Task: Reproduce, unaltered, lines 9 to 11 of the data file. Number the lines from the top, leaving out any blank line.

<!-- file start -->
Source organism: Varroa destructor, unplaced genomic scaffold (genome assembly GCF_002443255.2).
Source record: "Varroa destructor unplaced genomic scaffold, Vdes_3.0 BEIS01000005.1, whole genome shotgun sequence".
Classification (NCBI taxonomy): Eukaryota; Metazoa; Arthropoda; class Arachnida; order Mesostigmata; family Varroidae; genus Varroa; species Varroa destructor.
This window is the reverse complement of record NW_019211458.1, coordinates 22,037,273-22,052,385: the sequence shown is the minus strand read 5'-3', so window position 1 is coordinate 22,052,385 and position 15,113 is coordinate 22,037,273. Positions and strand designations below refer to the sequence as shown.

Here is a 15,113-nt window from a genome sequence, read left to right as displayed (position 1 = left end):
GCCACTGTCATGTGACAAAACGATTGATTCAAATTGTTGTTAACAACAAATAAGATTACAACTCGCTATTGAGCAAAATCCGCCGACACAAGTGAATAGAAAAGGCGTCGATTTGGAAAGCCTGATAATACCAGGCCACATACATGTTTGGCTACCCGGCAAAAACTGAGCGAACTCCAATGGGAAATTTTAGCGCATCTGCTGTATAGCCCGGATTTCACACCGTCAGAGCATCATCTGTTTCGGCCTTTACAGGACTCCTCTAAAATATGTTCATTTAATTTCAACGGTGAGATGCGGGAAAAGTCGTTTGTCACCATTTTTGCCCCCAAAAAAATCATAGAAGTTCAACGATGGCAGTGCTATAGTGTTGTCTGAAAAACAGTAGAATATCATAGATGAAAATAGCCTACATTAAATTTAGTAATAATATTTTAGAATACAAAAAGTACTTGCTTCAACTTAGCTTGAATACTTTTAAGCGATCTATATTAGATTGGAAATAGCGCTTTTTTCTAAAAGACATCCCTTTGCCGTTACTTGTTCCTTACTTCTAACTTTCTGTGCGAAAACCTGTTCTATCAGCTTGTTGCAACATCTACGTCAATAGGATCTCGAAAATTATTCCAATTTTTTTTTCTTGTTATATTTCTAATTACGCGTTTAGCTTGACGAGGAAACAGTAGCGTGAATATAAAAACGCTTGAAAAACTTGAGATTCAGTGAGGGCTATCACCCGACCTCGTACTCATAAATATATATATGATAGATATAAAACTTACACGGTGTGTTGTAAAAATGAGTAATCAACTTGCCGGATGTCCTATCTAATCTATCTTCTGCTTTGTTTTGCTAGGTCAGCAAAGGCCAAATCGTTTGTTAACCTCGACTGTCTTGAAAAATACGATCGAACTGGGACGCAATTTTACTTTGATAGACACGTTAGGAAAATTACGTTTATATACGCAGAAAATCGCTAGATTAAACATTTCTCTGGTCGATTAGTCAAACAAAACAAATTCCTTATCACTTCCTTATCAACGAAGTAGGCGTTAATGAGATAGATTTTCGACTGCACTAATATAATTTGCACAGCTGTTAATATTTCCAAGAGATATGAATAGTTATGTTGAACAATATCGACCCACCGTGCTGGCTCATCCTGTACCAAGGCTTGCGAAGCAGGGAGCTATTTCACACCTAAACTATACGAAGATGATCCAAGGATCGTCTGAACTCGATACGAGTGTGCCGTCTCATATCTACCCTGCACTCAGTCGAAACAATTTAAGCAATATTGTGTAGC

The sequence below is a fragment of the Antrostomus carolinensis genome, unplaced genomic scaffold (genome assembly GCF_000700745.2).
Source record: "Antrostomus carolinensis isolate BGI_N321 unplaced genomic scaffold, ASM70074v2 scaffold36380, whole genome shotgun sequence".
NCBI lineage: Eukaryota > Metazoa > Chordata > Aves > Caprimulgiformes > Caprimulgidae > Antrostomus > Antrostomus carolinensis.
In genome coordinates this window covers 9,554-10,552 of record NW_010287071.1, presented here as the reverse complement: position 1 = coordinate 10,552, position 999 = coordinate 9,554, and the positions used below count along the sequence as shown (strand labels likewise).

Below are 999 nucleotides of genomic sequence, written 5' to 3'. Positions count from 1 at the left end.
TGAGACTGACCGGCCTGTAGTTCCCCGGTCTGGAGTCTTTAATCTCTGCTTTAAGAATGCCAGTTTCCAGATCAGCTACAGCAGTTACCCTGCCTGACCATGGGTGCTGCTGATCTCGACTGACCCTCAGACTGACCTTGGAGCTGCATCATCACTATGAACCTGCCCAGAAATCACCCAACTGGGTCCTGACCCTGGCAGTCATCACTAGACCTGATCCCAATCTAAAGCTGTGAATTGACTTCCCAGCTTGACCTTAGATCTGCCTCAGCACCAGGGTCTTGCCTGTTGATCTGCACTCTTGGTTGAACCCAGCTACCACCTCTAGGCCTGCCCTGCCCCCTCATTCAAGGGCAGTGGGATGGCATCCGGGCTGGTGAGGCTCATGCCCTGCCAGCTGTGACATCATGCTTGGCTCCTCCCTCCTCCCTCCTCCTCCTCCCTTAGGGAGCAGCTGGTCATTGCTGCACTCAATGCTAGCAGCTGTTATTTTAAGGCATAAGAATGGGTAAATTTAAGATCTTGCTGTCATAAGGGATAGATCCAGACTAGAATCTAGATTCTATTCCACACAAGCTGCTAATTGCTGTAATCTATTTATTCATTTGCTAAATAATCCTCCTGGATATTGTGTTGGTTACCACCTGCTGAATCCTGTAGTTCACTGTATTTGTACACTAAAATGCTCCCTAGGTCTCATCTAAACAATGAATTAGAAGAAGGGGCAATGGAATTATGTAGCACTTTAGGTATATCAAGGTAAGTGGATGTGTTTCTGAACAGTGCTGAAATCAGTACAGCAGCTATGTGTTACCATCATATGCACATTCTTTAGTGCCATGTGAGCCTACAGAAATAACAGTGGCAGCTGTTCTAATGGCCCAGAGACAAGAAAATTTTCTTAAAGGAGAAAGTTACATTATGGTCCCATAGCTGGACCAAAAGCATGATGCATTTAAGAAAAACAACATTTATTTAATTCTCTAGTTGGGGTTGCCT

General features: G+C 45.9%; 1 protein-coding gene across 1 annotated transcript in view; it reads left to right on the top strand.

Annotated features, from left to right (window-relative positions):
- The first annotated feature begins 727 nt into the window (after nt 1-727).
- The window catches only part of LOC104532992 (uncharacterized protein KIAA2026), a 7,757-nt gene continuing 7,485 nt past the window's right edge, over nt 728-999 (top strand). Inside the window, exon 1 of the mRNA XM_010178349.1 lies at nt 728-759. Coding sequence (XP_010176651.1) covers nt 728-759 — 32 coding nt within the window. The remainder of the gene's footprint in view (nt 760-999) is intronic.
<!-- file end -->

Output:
NCBI lineage: Eukaryota > Metazoa > Chordata > Aves > Caprimulgiformes > Caprimulgidae > Antrostomus > Antrostomus carolinensis.
In genome coordinates this window covers 9,554-10,552 of record NW_010287071.1, presented here as the reverse complement: position 1 = coordinate 10,552, position 999 = coordinate 9,554, and the positions used below count along the sequence as shown (strand labels likewise).

Below are 999 nucleotides of genomic sequence, written 5' to 3'. Positions count from 1 at the left end.